Online platforms further regulated in the context of the EU’s New Deal for Consumers (& DE BANDT)

Authors: Karel Janssens, Marion Nuytten, Ludovic Panepinto and Alice Asselberghs (& DE BANDT)

Publication date: 11/02/2020

The European Commission’s “New Deal for Consumers” initiative aims to strengthen and modernise EU consumer protection rules in the digital society.  In this context, the EU has recently adopted the Directive on better enforcement and modernisation of EU consumer protection rules (Directive 2019/2161).

The new Directive also focuses on the relationship between online service providers, such as online marketplaces, social media platforms and comparison websites, and consumers.  As such, the Directive complements the previously adopted Platform-to-Business Regulation (Regulation 2019/1150) that introduced transparency requirements in the relationship between online intermediaries and traders.

These are some of the key aspects of the new Directive:

  • Transparency on online marketplaces:  Consumers have to be informed whether the third party offering the goods or services on the marketplace is a trader or a non-trader (private individual).  If it concerns a non-trader, the consumer must be warned that EU consumer protection rules do not apply.  Also, the online marketplace must inform the consumer whether the supplier or the marketplace itself is responsible for e.g. the delivery, handling the returns, etc.;
  • Rankings:  Higher ranking of commercial offers has an important impact on consumers’ behaviour.  Online platforms will therefore have to inform consumers about the main criteria determining the ranking of the offers provided in response to a search query (e.g. price, distance, consumer ratings), and have to clearly indicate when a trader has directly or indirectly paid the platform for a higher ranking;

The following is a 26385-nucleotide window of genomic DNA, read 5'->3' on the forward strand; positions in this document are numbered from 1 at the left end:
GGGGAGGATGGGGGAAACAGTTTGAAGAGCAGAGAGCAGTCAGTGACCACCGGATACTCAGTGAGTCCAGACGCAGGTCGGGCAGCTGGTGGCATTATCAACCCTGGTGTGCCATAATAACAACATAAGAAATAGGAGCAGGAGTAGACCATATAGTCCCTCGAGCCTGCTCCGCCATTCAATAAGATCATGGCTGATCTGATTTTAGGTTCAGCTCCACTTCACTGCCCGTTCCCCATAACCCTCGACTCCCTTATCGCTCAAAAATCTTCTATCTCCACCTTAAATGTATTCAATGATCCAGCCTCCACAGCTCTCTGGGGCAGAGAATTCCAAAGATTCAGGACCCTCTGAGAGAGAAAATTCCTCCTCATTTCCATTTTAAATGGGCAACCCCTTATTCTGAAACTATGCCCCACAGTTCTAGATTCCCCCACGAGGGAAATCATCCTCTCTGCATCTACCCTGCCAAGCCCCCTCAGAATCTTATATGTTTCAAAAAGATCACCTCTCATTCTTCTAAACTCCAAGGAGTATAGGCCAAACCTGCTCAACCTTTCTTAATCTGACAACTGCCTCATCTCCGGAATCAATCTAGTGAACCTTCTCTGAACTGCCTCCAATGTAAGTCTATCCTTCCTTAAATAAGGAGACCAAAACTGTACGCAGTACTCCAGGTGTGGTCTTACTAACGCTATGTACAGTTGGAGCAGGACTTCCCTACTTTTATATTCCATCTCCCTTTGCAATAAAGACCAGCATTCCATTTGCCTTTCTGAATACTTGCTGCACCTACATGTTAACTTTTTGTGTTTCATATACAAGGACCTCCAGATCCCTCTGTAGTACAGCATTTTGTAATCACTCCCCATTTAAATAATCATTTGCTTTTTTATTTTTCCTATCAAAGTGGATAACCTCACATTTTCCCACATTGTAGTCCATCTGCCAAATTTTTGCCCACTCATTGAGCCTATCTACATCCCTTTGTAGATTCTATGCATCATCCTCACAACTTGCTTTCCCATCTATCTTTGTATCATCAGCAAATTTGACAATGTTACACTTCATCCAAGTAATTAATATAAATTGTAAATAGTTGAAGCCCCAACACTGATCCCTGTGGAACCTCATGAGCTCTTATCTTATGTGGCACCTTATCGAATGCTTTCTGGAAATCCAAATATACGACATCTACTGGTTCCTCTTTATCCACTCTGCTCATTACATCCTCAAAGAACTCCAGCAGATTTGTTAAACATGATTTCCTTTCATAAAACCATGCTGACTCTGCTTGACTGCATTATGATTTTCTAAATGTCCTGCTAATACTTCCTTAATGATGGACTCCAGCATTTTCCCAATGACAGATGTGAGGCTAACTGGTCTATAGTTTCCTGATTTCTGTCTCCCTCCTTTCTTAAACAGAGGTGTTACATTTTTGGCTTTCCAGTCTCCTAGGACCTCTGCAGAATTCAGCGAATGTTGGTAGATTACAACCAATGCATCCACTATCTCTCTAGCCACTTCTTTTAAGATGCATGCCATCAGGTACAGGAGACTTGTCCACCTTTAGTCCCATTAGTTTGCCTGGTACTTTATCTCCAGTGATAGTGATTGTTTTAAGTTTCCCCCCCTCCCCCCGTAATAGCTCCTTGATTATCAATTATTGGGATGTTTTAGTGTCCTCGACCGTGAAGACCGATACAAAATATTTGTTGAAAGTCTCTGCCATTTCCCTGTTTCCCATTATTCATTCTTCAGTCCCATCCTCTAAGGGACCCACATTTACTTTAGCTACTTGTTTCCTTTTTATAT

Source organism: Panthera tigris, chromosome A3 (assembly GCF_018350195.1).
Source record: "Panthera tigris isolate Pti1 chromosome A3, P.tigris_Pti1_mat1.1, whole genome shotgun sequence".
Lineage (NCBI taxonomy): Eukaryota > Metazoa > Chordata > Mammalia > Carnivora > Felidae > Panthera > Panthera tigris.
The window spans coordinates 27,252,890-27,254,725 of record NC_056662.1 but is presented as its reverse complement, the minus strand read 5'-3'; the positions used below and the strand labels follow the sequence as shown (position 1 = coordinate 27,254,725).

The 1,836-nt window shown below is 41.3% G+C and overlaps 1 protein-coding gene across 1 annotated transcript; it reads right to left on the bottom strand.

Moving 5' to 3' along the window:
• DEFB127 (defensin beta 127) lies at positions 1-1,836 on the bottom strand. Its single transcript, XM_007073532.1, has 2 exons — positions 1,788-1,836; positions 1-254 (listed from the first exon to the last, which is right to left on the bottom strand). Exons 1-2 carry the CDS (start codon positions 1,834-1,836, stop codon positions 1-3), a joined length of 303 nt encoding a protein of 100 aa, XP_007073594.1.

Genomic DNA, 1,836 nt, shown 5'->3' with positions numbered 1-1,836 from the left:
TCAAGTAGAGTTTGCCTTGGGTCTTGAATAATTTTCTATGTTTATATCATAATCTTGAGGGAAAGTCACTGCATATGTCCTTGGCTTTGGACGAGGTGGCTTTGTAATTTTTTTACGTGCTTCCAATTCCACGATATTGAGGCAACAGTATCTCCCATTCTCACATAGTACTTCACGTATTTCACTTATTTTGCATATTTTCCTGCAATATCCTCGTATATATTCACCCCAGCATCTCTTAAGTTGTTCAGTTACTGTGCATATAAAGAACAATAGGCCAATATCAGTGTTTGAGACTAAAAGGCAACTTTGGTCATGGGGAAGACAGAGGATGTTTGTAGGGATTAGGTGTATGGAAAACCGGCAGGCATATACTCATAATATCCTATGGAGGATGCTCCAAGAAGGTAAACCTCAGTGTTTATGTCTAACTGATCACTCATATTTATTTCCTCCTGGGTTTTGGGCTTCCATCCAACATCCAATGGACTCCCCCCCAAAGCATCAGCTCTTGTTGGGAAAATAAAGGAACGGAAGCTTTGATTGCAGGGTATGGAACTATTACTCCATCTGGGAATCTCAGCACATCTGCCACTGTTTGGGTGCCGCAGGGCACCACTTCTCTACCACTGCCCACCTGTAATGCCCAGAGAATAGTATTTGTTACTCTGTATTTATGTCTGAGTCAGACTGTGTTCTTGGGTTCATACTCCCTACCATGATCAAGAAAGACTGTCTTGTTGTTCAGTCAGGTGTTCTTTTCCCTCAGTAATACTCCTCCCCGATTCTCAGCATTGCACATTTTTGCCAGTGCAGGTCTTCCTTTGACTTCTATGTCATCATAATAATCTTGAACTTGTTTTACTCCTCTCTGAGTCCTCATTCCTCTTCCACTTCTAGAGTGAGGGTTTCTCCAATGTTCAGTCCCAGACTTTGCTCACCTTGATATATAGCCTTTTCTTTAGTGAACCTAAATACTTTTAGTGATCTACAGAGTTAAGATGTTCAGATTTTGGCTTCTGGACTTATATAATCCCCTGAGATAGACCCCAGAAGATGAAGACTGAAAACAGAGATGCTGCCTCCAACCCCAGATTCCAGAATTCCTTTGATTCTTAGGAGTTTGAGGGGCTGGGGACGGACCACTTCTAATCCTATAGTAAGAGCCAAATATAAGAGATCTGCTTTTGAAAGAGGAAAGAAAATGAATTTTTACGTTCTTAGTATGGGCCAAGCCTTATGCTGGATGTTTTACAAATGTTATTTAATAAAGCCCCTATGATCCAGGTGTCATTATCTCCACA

• Consumer reviews:  As consumers increasingly rely on consumer reviews when they make purchasing decisions, traders will have to inform consumers whether processes are in place to ensure that the reviews originate from consumers who have actually used or purchased the products.  Submitting fake reviews and endorsements, such as ‘likes’ on social media, is expressly prohibited;
  • ‘Free’ digital services: Some important EU consumer rights only apply to service contracts, including contracts for digital services, under which the consumer has to pay a price.  Today, many digital services are supplied free of charge but require consumers to provide personal data in order to be able to make use of the service (e.g. social media platforms).  Under the new Directive, these “free” online platforms will be subject to the same consumer protection rules (such as the information obligation, the right to withdrawal, etc.) except where the personal data provided by the consumer are exclusively processed for the purpose of supplying the digital service or for meeting legal requirements;
  • Personalised pricing:  Consumers must be clearly informed when the price presented to them is personalised on the basis of automated decision-making and profiling, so that they can take into account the potential risk that the price has been increased;
  • Price reduction claims:  Price reduction claims will have to indicate as reference price the lowest price applied by the platform within a period of at least 30 days prior to the application of the price reduction;
  • Penalties for cross-border infringements:  To ensure that penalties in relation to widespread infringements can be effective, proportionate and dissuasive, national authorities will be able to impose maximum fines of at least 4% of the platform’s annual turnover in the Member State or Member States concerned.

Member States have until 28 November 2021 to transpose these measures into national legislation and will be required to apply them as from 28 May 2022.  The Platform-to-Business Regulation will already apply from 12 July 2020.

Read the original article here